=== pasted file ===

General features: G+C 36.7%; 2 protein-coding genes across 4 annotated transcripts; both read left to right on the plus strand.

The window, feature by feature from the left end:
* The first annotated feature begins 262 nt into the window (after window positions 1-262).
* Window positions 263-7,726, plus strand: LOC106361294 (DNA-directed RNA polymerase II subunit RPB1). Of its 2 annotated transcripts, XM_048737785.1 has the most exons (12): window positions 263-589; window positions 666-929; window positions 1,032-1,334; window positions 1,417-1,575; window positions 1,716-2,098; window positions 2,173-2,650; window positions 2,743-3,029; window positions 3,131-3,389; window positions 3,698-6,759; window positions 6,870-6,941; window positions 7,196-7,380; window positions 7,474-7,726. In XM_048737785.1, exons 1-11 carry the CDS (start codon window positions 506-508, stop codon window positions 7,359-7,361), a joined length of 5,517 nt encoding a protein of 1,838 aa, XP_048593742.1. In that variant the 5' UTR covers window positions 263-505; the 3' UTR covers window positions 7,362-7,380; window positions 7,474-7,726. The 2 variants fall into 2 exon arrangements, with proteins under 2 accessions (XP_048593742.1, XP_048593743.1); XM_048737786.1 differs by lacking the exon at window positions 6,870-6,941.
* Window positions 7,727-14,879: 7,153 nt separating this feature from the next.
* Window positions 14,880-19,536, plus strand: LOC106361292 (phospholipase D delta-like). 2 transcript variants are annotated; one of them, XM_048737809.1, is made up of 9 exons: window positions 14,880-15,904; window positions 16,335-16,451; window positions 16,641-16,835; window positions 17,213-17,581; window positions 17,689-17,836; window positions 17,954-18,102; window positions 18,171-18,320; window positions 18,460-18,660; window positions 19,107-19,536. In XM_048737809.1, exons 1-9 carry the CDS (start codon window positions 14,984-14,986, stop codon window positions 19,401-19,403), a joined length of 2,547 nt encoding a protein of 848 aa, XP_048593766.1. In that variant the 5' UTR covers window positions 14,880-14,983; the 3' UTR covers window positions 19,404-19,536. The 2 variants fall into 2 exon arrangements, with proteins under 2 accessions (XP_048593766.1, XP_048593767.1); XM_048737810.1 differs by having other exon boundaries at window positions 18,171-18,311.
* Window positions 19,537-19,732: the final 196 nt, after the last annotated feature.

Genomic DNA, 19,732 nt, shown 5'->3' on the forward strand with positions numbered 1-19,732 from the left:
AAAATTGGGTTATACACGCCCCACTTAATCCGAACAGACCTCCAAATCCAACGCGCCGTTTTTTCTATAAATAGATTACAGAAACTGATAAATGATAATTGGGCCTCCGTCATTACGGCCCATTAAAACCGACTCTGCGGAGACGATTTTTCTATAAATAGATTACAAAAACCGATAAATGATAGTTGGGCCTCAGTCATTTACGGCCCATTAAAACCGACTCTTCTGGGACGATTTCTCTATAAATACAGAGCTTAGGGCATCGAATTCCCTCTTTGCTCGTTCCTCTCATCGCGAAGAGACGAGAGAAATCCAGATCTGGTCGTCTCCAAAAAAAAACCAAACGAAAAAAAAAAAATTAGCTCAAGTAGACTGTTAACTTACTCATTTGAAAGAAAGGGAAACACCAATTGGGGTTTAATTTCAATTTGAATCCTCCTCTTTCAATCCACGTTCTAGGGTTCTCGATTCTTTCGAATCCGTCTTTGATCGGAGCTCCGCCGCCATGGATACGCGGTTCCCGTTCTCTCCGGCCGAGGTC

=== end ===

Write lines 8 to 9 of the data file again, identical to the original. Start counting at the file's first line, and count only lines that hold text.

Genomic DNA, 19,732 nt, shown 5'->3' on the forward strand with positions numbered 1-19,732 from the left:
AAAATTGGGTTATACACGCCCCACTTAATCCGAACAGACCTCCAAATCCAACGCGCCGTTTTTTCTATAAATAGATTACAGAAACTGATAAATGATAATTGGGCCTCCGTCATTACGGCCCATTAAAACCGACTCTGCGGAGACGATTTTTCTATAAATAGATTACAAAAACCGATAAATGATAGTTGGGCCTCAGTCATTTACGGCCCATTAAAACCGACTCTTCTGGGACGATTTCTCTATAAATACAGAGCTTAGGGCATCGAATTCCCTCTTTGCTCGTTCCTCTCATCGCGAAGAGACGAGAGAAATCCAGATCTGGTCGTCTCCAAAAAAAAACCAAACGAAAAAAAAAAAATTAGCTCAAGTAGACTGTTAACTTACTCATTTGAAAGAAAGGGAAACACCAATTGGGGTTTAATTTCAATTTGAATCCTCCTCTTTCAATCCACGTTCTAGGGTTCTCGATTCTTTCGAATCCGTCTTTGATCGGAGCTCCGCCGCCATGGATACGCGGTTCCCGTTCTCTCCGGCCGAGGTC